Opinion: Bill Schuette is Wrong on Criminal Justice Reform

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One of the hot topics in politics today is criminal justice reform. While President Trump has commented on a variety of topics, many people were surprised to learn he actually favored reform. But what exactly did he mean by this? As so many politicians before him have done, Trump failed to publicly discuss or disclose how he would reform the system. Why? Perhaps he is afraid of being labeled “soft on crime.”

In times past, the mere accusation of being labeled soft on crime has carried incredible political influence for political opponents. However, people are beginning to recognize that the “tough on crime” moniker has not made society safer over the past 40 years. It is cheap political rhetoric, plain and simple. Recidivism rates hover at unacceptable levels not because we are soft on criminals, but because we fail to take their humanity into account when we make them serve decades in places that are more akin to human warehouses than rehabilitation centers.

Rather than resemble the shining light on a hilltop, a beacon of human transformation for other states to admire, Michigan’s record on criminal justice remains one of the worst in the U.S., a country that contains 25 percent of the world’s incarcerated people. For example, the Coalition of Justice Voters states, “Prisoners in Michigan serve the longest average sentences in the country, but this has had little impact on crime rates ….”

In addition, 19 percent of Michigan’s budget is allocated to corrections. Despite this, gubernatorial candidate Bill Schuette believes we need to become even tougher on crime. Why? Either Schuette is appealing to people’s fears about crime for political gain or he believes his actions are for the greater good.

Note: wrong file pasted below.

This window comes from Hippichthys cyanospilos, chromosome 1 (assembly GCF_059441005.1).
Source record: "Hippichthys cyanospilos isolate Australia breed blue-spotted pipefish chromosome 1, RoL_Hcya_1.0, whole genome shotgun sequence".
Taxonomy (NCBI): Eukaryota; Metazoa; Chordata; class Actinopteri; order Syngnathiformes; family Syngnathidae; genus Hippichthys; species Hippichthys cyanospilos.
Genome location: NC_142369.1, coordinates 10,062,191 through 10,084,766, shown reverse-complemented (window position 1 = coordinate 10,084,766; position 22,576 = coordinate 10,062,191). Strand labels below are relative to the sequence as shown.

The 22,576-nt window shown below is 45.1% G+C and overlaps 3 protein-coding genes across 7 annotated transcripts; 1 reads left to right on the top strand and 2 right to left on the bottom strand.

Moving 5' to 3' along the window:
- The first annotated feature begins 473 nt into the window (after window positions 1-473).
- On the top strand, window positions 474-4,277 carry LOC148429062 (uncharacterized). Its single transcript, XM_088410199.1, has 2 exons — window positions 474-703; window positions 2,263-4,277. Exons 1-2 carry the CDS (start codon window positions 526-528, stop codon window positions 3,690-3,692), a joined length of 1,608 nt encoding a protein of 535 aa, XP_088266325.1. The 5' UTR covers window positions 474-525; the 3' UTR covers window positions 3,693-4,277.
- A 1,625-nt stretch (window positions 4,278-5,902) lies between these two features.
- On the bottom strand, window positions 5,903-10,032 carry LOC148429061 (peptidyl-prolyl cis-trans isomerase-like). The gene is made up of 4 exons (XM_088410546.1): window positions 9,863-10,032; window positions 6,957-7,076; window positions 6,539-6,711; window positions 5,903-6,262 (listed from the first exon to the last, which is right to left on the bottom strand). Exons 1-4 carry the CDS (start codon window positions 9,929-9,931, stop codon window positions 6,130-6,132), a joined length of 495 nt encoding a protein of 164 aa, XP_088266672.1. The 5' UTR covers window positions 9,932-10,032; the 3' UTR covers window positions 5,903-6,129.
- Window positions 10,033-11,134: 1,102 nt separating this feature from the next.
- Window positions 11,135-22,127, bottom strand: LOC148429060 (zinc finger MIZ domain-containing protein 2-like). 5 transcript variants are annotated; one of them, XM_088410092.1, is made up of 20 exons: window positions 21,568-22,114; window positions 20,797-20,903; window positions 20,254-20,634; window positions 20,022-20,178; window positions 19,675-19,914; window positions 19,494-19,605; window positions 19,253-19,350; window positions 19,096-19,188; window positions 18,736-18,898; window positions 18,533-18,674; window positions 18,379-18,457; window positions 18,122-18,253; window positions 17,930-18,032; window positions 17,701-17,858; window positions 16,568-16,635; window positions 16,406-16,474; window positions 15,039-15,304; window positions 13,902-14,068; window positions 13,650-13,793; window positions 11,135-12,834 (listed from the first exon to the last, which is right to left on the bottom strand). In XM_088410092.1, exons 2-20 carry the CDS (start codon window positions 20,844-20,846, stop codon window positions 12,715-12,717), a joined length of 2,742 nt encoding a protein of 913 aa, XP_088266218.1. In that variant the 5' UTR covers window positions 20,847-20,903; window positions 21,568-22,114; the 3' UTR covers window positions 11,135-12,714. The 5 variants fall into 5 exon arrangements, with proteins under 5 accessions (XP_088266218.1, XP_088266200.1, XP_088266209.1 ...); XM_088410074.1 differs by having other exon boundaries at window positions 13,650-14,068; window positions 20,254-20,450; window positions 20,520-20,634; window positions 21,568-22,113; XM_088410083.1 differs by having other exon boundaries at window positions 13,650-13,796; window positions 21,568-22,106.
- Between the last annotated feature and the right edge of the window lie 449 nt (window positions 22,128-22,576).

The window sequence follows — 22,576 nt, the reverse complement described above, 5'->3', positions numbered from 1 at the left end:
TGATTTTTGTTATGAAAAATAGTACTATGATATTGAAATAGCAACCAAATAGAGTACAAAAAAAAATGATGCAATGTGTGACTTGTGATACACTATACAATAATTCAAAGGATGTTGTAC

Please do not misunderstand us: knowing that people who have committed crimes are being held accountable is commendable; convicted persons deserve punishment for what they have done. However, Schuette seems so blinded by his anger about crime that he fails to recognize which policies are for the greater good.

For example, today’s leading criminal justice research indicates that rehabilitation (and not onerous sentences) is key to reducing crime in the US. According to the Rand Corporation’s meta-analysis of programs that provide education to incarcerated adults (spanning 32 years of research), it has been demonstrated that correctional education reduces individual recidivism rates by 43 percent, thereby saving  taxpayers the cost of re-incarceration and fostering public safety by preventing people from committing future crimes.

Yet, our criminal justice system has focused on retributive justice over the past 40 years, which could be one big reason we currently have unacceptable recidivism rates. Continuing these policies while expecting different results would qualify as insanity.

Despite this, Schuette wants to make it more difficult for people convicted of crimes to become productive members of society. For instance, he refused to resentence juvenile lifers despite the U.S. Supreme Court’s clear requirements to do so more than two years ago.

While some people may not have a problem with him breaking the rules to keep people incarcerated longer than legally permissible, this practice should send signal concern for anyone concerned about government intrusion, exploitation of taxpayer resources or the waste of human lives. Schuette’s idea of dealing with criminal defendants is to discard and banish them, to lock people up and throw away the key.

The truth you will not hear from him is that we cannot afford to keep people incarcerated for as long as possible while also rehabilitating them. These two philosophies are diametrically opposed. Rather than creating environments that facilitate rehabilitation, long-term incarceration has been found to be detrimental to people’s mental health. Furthermore, research indicates that people who endure poor living conditions for long periods display symptoms of Post-Traumatic Stress Disorder (PTSD) and become hostile toward other people in general.

Even with our country’s current sentencing schemes (which are harsher than most other places in the world), 95 percent of people incarcerated today will eventually return to society. With which mindset do we want ex-offenders returning to our communities?  As a society, we must decide if we want to focus on seeking revenge against these individuals, or if we want to help them aspire toward becoming productive citizens.

Bill Schuette’s record as attorney general demonstrates that he wants revenge, regardless of cost or what kind of longer term safety issues this policy creates for our communities. We need to ensure that Schuette does not become our governor. Help Michigan’s criminal justice system get back on the right track. Get out this November and let your voice be heard — vote for Gretchen Whitmer as Michigan’s next governor.